Matthew Restall
"From its eye-catching title to its masterful conclusion, this erudite exploration of responses by Iberians and Italians to the peoples they found at the end of the fifteenth century is both unabashedly old-school and engagingly new. Abulafia's vast essay is as illuminating as it is readable."—Matthew Restall, Penn State University, author of Seven Myths of the Spanish Conquest
"Abulafia brings together much scattered scholarship and gives due prominence to the neglected significance of the conquest of the Canaries. A well-researched and lucid study that rightly eschews and disdains postmodernist jargon and obfuscation. . . . Highly recommended."—Choice
The Historian - Alison Williams Lewin
"[Abulafia's book is] extensively researched, painstakingly argued, and constantly true to the words of the explorers themselves. . . . Anyone interested in voyages of discovery, in intellectual history, and in ways cultures react to one another will enjoy and profit from The Discovery of Mankind."—Alison Williams Lewin, The Historian
The Historian - Gayle K. Brunelle
Abulafia writes in an entertaining, engaging style that will appeal to specialists and nonspecialists alike."—Gayle K. Brunelle, The Historian
Terrae Incognitae - Russell Magnaghi
"Abulafia's work provides the key to unlock developments not only among the Spaniards but also among other Europeans in the New World. . . . [he] helps us to understand such problems not only in the past but also in our own world and, no doubt, into the future."—Russell Magnaghi, Terrae Incognitae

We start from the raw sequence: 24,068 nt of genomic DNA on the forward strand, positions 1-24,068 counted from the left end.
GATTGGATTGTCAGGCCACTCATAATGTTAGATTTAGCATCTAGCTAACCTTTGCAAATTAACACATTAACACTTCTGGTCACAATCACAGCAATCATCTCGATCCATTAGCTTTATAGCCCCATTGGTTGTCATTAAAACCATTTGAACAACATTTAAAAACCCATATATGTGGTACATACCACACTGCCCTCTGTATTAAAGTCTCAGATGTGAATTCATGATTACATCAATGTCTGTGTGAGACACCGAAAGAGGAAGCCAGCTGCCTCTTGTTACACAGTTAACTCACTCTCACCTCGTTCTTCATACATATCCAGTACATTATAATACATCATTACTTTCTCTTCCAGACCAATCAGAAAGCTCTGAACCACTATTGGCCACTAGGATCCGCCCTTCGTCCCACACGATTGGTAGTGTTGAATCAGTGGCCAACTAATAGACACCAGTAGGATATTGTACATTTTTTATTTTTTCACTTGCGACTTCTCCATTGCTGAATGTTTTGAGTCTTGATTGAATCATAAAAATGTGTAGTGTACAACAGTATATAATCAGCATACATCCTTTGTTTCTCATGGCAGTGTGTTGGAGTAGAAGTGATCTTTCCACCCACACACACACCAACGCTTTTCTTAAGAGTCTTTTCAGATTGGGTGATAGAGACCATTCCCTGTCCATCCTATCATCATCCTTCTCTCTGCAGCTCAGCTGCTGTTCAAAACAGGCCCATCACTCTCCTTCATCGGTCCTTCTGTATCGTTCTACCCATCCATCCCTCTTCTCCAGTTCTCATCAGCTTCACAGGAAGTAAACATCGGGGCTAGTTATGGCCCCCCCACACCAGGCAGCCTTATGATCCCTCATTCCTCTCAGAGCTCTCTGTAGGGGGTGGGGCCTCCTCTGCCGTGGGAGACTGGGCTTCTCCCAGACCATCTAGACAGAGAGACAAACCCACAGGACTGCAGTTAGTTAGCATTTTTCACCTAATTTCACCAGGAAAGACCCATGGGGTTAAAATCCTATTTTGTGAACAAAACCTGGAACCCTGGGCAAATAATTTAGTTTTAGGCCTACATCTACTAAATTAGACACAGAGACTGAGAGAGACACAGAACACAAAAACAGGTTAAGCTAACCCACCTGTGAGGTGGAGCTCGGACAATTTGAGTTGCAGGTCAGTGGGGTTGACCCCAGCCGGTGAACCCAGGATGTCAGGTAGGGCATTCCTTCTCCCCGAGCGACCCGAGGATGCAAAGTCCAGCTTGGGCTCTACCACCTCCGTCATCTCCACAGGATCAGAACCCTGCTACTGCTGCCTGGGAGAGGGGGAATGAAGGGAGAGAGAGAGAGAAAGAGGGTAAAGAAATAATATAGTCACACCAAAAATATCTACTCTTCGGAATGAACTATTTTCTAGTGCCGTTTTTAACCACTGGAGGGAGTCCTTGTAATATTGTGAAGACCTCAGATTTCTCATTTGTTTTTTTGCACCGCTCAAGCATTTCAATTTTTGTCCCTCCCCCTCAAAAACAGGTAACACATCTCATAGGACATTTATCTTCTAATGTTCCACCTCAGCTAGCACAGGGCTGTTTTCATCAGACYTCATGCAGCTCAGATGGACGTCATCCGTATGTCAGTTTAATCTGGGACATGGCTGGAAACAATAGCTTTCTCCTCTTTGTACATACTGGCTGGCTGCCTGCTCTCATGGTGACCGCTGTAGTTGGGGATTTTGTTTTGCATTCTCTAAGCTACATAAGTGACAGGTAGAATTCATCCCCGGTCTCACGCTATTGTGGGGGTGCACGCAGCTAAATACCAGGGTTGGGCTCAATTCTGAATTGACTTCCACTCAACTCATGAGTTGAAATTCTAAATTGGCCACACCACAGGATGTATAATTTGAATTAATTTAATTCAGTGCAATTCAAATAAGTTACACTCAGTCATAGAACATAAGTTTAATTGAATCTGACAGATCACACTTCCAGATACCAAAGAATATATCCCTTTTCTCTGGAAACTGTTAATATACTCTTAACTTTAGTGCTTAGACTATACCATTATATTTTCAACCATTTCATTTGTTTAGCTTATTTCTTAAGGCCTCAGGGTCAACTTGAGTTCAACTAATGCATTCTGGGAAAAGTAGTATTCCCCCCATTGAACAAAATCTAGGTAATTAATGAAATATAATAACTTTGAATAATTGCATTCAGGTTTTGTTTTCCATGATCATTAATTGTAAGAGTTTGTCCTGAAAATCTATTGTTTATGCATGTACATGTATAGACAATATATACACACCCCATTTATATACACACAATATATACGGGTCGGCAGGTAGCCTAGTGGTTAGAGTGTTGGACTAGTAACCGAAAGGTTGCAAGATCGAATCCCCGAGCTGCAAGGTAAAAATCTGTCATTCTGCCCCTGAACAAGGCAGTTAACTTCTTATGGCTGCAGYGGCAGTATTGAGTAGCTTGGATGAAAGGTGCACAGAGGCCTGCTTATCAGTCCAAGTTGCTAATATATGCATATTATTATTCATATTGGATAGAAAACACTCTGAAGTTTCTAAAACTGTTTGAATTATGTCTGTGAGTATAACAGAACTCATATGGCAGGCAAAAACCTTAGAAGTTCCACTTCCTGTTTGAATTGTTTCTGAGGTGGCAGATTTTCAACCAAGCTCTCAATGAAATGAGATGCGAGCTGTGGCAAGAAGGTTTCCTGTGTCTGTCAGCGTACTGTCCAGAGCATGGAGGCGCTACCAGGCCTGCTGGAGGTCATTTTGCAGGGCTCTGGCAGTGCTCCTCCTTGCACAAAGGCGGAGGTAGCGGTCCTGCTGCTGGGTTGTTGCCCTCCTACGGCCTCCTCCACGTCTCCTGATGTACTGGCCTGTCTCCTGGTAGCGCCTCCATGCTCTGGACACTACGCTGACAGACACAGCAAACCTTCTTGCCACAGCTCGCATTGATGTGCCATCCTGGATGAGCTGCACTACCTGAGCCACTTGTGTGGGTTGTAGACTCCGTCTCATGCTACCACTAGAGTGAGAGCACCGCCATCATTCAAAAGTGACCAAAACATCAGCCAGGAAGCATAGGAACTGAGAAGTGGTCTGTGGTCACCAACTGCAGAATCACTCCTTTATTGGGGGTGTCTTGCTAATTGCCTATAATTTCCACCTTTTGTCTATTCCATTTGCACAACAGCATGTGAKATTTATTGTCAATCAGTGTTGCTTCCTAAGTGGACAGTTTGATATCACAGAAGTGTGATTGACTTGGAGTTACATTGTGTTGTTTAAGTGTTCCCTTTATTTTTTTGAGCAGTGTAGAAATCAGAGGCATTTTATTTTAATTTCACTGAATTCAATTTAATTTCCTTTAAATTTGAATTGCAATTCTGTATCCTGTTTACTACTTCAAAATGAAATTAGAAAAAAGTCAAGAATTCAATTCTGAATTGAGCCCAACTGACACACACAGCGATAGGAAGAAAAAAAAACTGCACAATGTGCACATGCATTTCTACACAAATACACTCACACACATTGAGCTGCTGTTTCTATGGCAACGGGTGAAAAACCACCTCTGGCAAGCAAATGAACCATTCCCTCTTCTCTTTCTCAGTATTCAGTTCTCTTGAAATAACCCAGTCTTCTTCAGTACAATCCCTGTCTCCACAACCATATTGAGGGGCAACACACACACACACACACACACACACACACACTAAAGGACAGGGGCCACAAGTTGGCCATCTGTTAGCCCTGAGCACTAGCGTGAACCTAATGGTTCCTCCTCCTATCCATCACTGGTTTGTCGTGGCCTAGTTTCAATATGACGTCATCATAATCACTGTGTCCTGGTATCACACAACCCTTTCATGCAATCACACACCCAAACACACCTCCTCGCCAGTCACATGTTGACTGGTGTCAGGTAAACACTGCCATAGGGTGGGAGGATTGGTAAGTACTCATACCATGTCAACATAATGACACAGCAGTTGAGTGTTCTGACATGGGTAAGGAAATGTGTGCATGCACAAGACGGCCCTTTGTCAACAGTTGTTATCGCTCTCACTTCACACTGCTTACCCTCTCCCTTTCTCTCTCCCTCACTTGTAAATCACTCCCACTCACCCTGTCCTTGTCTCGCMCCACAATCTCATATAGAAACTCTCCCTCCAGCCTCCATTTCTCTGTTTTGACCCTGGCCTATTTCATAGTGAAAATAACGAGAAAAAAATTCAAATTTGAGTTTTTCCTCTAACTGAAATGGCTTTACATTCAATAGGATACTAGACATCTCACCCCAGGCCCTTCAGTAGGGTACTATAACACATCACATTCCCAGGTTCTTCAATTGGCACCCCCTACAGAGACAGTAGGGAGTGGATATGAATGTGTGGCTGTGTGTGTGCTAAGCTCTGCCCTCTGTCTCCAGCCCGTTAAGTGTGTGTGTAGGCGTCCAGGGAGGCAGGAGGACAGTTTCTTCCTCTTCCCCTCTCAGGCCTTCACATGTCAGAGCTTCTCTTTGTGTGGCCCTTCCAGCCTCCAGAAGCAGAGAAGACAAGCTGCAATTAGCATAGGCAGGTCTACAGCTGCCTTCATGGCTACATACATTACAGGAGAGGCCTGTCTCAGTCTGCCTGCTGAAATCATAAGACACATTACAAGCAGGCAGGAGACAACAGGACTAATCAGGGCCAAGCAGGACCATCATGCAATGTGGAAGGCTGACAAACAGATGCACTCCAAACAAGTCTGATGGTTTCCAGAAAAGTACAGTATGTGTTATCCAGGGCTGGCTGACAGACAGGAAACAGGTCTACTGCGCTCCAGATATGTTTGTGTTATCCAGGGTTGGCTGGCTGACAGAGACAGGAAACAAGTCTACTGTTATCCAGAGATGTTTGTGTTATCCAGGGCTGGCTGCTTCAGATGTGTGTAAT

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Product Details

  • ISBN-13: 9780300158212
  • Publisher: Yale University Press
  • Publication date: 9/29/2009
  • Edition description: New Edition
  • Pages: 408
  • Sales rank: 1,028,296
  • Product dimensions: 5.70 (w) x 8.90 (h) x 1.20 (d)

Meet the Author

David Abulafia is professor of Mediterranean History at Gonville and Caius College, University of Cambridge. He is the author or editor of numerous books, including Spain and 1492, Mediterranean Encounters, and The New Cambridge Medieval History, Volume 5, c.1198–c.1300.

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Table of Contents

List of Illustrations     xi
List of Maps     xiv
Preface     xv
Dramatis Personae     xix
Glossary     xxiv
Mental Horizons: The Peoples, Islands and Shores of the Imagination     1
Finding People from Other Worlds     3
Was Mankind Created More Than Once?     3
Was Intelligent Life Created More Than Once?     7
Wild Men and Wanderers     10
Columbus Sets his Course, August 1492     10
Strange Peoples     14
Wild Men of the West     18
Wild Men of the East     20
Men without Reason     21
Images of Asia     24
Rumours of Japan     24
Letters to the Rulers of the Orient     27
Eastern Horizons: The Peoples, Islands and Shores of the Eastern Atlantic     31
Innocence and Wildness in the Canary Islands, 1341-1400     33
Seven Miniature Continents     33
The View from Florence, 1341     36
A Pastoral Idyll     40
Wild Solitude     42
The Revelation to the Pagans, 1400     44
The Canary Islanders, 1341-1496     49
Uncontaminated Gentiles     49
IslandBerbers     51
The Naked and the Clothed     54
Pagan Rites     58
Divided Realms     62
Rights of Dominion, 1341-1496     65
Contrasting Priorities, 1341-51     65
The Grumbling Canon of Zurich, 1370/1450     68
Missions to the Edges of the World, 1344-1400     70
Quarrelsome Conquerors, 1402-44     76